Hundreds of thousands of dollars will be spent on the restoration and repair of three 90-year-old bridges that once formed part of Perth's burgeoning eastern railway network but now pose a safety risk to walkers and cyclists.
Tenders for the restoration, repair and partial demolition of the bridges in John Forrest National Park were advertised last week in a project described by Environment Minister Albert Jacob as important.
"The work is needed because one of the three bridges has had to close due to the risk to park visitors," Mr Jacob said.
"The remaining two bridges need work to ensure they don't pose similar risks in the future."
The bridges were part of the rail line from Guildford to Mt Helena.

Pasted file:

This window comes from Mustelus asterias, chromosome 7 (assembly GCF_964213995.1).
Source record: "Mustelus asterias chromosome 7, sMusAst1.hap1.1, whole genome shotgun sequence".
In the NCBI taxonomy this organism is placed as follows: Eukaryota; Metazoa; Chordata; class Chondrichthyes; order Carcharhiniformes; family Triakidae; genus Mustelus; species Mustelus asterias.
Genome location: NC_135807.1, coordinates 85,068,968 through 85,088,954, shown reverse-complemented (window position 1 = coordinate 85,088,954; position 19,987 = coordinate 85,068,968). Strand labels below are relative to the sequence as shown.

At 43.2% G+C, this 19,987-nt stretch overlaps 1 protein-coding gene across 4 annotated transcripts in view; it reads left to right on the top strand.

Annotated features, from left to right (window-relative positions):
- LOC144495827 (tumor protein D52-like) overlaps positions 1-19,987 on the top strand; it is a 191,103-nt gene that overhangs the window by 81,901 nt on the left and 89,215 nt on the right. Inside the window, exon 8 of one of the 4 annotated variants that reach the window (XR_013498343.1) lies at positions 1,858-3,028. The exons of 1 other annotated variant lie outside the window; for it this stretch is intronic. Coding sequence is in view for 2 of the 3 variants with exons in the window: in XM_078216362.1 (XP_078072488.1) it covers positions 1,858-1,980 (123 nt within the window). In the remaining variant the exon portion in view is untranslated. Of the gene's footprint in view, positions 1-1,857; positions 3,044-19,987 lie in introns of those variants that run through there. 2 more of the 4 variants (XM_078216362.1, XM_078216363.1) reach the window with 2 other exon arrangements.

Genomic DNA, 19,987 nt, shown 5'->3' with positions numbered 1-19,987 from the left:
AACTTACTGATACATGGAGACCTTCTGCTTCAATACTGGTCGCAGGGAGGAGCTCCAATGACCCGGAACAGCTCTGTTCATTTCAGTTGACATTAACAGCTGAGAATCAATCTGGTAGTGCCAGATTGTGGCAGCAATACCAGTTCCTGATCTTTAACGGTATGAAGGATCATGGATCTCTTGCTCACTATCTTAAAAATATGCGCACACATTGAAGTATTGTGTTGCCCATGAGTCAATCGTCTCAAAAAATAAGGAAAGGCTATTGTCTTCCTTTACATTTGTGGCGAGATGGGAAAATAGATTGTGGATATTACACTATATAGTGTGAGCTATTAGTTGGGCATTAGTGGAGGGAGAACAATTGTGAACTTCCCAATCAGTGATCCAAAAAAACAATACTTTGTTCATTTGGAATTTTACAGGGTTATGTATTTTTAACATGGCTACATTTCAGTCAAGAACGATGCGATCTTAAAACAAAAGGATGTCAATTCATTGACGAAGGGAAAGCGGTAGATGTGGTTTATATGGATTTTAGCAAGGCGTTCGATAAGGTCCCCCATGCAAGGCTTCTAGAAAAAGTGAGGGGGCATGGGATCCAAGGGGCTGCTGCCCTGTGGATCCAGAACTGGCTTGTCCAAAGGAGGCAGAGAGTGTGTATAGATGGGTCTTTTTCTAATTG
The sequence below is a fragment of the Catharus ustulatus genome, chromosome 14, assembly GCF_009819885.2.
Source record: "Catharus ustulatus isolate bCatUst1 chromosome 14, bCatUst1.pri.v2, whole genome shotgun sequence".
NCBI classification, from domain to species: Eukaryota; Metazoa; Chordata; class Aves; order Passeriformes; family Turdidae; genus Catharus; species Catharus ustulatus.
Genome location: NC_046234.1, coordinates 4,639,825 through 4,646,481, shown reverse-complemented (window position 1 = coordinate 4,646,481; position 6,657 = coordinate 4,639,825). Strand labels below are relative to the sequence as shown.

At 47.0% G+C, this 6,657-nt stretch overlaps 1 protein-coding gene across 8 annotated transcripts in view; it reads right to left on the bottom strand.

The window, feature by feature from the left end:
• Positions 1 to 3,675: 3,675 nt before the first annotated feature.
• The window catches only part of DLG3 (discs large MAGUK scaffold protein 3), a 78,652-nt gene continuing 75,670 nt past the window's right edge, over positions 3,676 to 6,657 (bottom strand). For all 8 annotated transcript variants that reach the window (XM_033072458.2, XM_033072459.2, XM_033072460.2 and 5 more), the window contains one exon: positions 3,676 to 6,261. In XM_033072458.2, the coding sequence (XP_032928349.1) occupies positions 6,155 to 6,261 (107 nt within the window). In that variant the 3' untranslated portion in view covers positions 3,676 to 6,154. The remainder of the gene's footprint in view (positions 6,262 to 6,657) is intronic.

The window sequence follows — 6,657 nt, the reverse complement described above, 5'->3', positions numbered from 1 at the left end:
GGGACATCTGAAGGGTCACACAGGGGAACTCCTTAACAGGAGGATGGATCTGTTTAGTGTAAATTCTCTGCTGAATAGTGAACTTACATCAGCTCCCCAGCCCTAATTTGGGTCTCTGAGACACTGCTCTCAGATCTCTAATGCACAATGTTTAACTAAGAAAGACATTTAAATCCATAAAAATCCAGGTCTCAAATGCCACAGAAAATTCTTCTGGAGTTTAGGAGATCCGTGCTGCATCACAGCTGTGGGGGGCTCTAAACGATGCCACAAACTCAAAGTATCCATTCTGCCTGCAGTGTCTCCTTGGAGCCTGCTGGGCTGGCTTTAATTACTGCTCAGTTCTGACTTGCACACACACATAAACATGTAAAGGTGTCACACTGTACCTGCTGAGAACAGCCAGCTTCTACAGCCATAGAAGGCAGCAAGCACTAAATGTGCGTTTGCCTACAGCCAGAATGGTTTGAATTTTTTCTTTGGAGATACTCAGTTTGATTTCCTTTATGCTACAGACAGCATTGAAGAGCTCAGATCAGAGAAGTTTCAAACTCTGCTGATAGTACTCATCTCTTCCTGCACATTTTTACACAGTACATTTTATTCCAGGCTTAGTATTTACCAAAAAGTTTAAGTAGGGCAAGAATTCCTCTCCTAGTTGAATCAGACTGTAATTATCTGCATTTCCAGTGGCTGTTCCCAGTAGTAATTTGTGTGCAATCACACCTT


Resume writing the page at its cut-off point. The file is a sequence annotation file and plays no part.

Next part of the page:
Jeff Austin, from Rail Heritage WA, said the original route that opened in 1884 was considered too steep and a deviation track was built through what became John Forrest National Park.
The deviation included bridges over Jane Brook and a 340m tunnel - the only railway tunnel built in WA - and was opened in 1896.
Mr Austin said the bridges were rebuilt in the 1920s but the original timber decking was still visible on at least one of them.
The line continued to be used until the Avon Valley route was opened in February 1966.
Mr Jacob said the track formed part of the Railway Reserves Heritage Trail, a popular walking and cycling track through the national park. The bridges were included on the State's heritage register in 2003.
"The aim of the project will be to ensure the heritage values of the bridges are preserved, along with those of WA's oldest national park," Mr Jacob said.
"This will mean an improved experience for visitors to the park, who will be able to better appreciate the significance of the railway.
"The project will see the bridges restored using a combination of traditional timber and more modern concrete components."